Bathroom literature was never so appropriately stowed than with this rugged magazine rack. The simple materials: ½-inch flanges (two), caps (two), tees (two), close nipples (two), 90-degree street elbows (four), six-inch nipples (two), and one four-inch nipple. But no need to worry about missing something in your shopping cart; SupplyHouse has packaged exactly what you need into a single kit! Lay out all the parts to help you envision the final product. Then, assemble the components and, to attach, find a wall stud and screw in through the flanges.
This cool curtain rod lets you carry your room's industrial style from floor-level furnishings all the way up to the ceiling. It requires a pipe long enough to extend a few inches beyond the width of your window, plus two ½-inch flanges, two ½-inch 90-degree elbows, and two ½-inch close nipples. Measure and mark where you want to install the rod. Then, insert wall anchors, and screw one flange into place, adding the close nipple and elbow. Next, attach the second flange on the opposite side of the window. Attach one side of the long pipe and slide on the curtain before attaching the close nipple and elbow to the other side to secure the pipe—and fabric—in place.
Use black fittings as shelf brackets to create rustic yet refined open storage that’s as attractive as anything you’ll display on it. Each shelf requires two ½-inch by 10-inch nipples, two ½-inch caps, and two ½-inch floor flanges. Twist the fittings together, and install into wall studs with screws threaded through the holes in the flanges. Top each set of brackets with a beautifully stained wooden board, lodged snugly behind the caps.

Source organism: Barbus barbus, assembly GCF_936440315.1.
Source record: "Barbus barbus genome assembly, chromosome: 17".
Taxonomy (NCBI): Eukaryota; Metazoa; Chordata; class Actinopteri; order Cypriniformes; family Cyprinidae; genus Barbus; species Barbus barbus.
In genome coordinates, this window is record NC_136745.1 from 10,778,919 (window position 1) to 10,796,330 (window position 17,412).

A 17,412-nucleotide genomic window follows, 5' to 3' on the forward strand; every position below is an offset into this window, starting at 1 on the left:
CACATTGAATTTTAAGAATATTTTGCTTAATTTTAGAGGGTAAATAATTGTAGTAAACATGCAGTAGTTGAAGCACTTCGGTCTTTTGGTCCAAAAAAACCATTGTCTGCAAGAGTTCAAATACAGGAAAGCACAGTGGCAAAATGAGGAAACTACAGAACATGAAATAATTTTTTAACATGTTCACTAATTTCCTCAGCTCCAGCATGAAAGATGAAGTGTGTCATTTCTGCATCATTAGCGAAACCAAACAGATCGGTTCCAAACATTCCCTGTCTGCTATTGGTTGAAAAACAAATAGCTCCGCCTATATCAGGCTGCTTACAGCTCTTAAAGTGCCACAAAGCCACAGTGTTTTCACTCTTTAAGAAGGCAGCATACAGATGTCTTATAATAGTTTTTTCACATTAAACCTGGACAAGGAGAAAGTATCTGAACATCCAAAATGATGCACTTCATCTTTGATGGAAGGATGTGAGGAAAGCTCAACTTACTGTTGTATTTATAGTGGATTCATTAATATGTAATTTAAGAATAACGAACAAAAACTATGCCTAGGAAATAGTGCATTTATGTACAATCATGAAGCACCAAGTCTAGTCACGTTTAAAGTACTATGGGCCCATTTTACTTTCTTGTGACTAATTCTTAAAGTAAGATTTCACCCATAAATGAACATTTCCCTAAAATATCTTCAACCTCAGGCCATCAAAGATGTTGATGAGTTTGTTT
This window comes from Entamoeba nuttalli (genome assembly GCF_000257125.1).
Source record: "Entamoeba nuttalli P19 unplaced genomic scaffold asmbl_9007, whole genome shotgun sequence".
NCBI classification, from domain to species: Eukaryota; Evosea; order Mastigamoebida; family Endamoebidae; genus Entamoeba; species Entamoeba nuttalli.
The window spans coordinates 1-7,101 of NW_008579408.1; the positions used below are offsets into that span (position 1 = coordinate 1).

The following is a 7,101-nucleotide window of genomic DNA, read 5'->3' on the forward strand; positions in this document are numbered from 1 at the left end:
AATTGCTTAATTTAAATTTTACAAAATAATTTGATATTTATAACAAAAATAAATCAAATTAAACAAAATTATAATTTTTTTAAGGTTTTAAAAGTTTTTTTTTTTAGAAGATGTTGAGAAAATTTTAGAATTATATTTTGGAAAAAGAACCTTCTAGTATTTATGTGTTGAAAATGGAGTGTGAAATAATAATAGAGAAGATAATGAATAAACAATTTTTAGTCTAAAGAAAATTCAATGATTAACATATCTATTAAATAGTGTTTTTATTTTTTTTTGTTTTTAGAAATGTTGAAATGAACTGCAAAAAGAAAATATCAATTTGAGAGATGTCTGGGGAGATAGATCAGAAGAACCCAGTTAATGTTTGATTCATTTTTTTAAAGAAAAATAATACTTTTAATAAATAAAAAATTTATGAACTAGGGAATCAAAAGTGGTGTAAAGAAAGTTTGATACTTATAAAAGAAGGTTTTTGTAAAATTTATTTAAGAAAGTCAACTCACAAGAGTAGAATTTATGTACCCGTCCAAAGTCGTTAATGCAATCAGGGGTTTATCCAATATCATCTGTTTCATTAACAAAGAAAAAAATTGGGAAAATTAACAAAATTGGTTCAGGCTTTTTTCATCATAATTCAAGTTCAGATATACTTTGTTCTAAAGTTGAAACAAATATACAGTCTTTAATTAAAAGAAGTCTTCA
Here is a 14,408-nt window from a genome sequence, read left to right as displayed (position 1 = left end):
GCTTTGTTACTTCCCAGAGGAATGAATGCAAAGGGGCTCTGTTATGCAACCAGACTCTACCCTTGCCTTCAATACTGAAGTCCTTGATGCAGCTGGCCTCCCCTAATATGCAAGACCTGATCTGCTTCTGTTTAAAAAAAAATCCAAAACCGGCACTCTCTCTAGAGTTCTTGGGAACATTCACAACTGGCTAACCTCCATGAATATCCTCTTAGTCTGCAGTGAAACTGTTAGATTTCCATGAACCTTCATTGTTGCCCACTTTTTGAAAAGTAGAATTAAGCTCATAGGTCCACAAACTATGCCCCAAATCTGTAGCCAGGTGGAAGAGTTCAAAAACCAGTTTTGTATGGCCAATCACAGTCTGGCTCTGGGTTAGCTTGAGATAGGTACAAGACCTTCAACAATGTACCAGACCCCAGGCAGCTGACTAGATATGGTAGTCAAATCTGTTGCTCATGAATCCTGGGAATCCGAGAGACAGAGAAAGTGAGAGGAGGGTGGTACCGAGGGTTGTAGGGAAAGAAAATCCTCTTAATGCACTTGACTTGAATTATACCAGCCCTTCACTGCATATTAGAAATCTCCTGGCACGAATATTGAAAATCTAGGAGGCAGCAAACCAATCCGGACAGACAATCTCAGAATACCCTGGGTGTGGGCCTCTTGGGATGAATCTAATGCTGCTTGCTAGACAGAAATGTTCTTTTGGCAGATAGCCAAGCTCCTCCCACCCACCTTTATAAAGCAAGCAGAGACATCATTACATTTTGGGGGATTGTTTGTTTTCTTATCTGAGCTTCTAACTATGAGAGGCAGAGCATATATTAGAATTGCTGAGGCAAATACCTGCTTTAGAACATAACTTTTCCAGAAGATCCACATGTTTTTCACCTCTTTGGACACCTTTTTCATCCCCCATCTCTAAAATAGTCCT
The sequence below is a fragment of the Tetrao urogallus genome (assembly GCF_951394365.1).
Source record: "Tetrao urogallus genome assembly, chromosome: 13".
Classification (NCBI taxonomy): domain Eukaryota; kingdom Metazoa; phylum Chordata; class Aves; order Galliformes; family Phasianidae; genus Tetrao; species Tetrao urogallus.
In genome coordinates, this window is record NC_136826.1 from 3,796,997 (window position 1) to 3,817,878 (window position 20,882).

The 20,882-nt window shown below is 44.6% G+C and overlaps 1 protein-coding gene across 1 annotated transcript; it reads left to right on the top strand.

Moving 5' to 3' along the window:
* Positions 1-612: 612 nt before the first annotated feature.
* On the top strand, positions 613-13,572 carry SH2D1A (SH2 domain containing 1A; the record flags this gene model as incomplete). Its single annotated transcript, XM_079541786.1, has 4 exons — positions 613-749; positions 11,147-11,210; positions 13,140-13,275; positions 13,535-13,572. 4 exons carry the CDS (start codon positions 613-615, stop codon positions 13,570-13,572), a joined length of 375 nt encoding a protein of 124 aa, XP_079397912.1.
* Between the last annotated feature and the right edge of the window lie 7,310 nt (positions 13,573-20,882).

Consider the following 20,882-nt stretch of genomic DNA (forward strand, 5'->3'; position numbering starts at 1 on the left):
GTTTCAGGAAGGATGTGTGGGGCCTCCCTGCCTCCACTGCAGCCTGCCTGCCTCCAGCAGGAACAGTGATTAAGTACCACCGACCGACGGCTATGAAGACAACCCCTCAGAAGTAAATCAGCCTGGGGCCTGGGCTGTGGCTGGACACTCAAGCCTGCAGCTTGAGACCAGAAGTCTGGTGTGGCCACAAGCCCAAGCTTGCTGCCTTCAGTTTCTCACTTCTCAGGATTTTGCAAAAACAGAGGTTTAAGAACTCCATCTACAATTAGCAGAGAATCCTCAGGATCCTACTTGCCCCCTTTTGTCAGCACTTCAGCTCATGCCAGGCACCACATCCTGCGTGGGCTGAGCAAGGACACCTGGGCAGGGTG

If you're feeling a little playful with your plumbing pipes and fittings, consider fashioning them into something to support your working plumbing. You can create a variety of washstands with Bluefin parts from SupplyHouse.com. Construct an open framework version from nipples and fittings alone (the pipes provide a convenient built-in towel rack). Or, upcycle some salvaged boards and stack them on top of nipples and flanges for roomy storage that's more open than the traditional vanity cabinet.
Find “eat in” space in a small kitchen with a breakfast bar. What’s cool about this piece is the chunky vibe achieved by the thick wood slab top and pipe. For bar-height legs, use two approximately 2-inch by 30-inch nipples atop feet made from 2-inch 90-degree street elbows. Tip: Take care to tighten the flanges to the pipe equally so the legs will be the same exact height and the bar will be level. Also, be sure to use a food-safe finish on the countertop.
If you have the money to hire a handyman for every household woe, go ahead. But if you want to hang on to your cash and exercise some self-sufficiency, check out these clever products that solve a million and one little problems around the house. Go now!